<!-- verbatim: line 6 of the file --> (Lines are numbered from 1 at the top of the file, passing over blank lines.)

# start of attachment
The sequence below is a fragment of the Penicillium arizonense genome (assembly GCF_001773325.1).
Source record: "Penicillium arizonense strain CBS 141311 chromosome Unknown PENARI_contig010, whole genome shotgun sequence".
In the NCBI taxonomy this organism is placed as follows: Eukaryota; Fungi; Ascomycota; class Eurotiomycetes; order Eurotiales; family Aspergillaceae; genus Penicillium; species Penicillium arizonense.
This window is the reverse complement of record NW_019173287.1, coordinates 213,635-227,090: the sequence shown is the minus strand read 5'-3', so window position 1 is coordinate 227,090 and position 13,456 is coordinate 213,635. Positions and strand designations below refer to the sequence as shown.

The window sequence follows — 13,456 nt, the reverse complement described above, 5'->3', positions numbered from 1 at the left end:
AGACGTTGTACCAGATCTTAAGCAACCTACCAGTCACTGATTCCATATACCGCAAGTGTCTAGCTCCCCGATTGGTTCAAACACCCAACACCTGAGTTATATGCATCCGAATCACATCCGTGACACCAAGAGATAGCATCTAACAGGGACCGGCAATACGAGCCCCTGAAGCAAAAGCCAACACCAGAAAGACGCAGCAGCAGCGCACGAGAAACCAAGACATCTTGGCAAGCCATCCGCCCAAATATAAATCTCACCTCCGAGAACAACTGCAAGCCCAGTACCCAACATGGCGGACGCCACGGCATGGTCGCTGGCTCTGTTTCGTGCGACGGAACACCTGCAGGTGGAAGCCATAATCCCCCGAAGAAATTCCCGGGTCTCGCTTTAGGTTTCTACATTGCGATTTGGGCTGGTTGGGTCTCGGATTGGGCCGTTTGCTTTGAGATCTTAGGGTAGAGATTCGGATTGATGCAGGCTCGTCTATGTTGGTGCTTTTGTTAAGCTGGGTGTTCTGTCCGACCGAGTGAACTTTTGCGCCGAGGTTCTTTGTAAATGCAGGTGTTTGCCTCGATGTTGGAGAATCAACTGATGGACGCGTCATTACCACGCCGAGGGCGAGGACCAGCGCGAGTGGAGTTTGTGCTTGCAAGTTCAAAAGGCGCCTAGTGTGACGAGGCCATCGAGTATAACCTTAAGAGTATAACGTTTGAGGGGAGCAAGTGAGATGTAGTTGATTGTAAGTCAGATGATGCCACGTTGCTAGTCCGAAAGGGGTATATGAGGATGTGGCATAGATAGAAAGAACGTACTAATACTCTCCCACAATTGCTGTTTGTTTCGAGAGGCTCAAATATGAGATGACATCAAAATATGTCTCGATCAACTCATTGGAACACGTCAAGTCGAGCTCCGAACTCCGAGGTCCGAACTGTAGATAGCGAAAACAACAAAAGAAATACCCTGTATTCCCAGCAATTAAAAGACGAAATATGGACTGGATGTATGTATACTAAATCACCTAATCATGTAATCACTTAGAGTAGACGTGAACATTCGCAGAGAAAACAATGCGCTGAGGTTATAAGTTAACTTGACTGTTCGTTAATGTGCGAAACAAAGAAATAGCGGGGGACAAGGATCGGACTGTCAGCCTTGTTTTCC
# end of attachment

AGACGTTGTACCAGATCTTAAGCAACCTACCAGTCACTGATTCCATATACCGCAAGTGTCTAGCTCCCCGATTGGTTCAAACACCCAACACCTGAGTTATATGCATCCGAATCACATCCGTGACACCAAGAGATAGCATCTAACAGGGACCGGCAATACGAGCCCCTGAAGCAAAAGCCAACACCAGAAAGACGCAGCAGCAGCGCACGAGAAACCAAGACATCTTGGCAAGCCATCCGCCCAAATATAAATCTCACCTCCGAGAACAACTGCAAGCCCAGTACCCAACATGGCGGACGCCACGGCATGGTCGCTGGCTCTGTTTCGTGCGACGGAACACCTGCAGGTGGAAGCCATAATCCCCCGAAGAAATTCCCGGGTCTCGCTTTAGGTTTCTACATTGCGATTTGGGCTGGTTGGGTCTCGGATTGGGCCGTTTGCTTTGAGATCTTAGGGTAGAGATTCGGATTGATGCAGGCTCGTCTATGTTGGTGCTTTTGTTAAGCTGGGTGTTCTGTCCGACCGAGTGAACTTTTGCGCCGAGGTTCTTTGTAAATGCAGGTGTTTGCCTCGATGTTGGAGAATCAACTGATGGACGCGTCATTACCACGCCGAGGGCGAGGACCAGCGCGAGTGGAGTTTGTGCTTGCAAGTTCAAAAGGCGCCTAGTGTGACGAGGCCATCGAGTATAACCTTAAGAGTATAACGTTTGAGGGGAGCAAGTGAGATGTAGTTGATTGTAAGTCAGATGATGCCACGTTGCTAGTCCGAAAGGGGTATATGAGGATGTGGCATAGATAGAAAGAACGTACTAATACTCTCCCACAATTGCTGTTTGTTTCGAGAGGCTCAAATATGAGATGACATCAAAATATGTCTCGATCAACTCATTGGAACACGTCAAGTCGAGCTCCGAACTCCGAGGTCCGAACTGTAGATAGCGAAAACAACAAAAGAAATACCCTGTATTCCCAGCAATTAAAAGACGAAATATGGACTGGATGTATGTATACTAAATCACCTAATCATGTAATCACTTAGAGTAGACGTGAACATTCGCAGAGAAAACAATGCGCTGAGGTTATAAGTTAACTTGACTGTTCGTTAATGTGCGAAACAAAGAAATAGCGGGGGACAAGGATCGGACTGTCAGCCTTGTTTTCC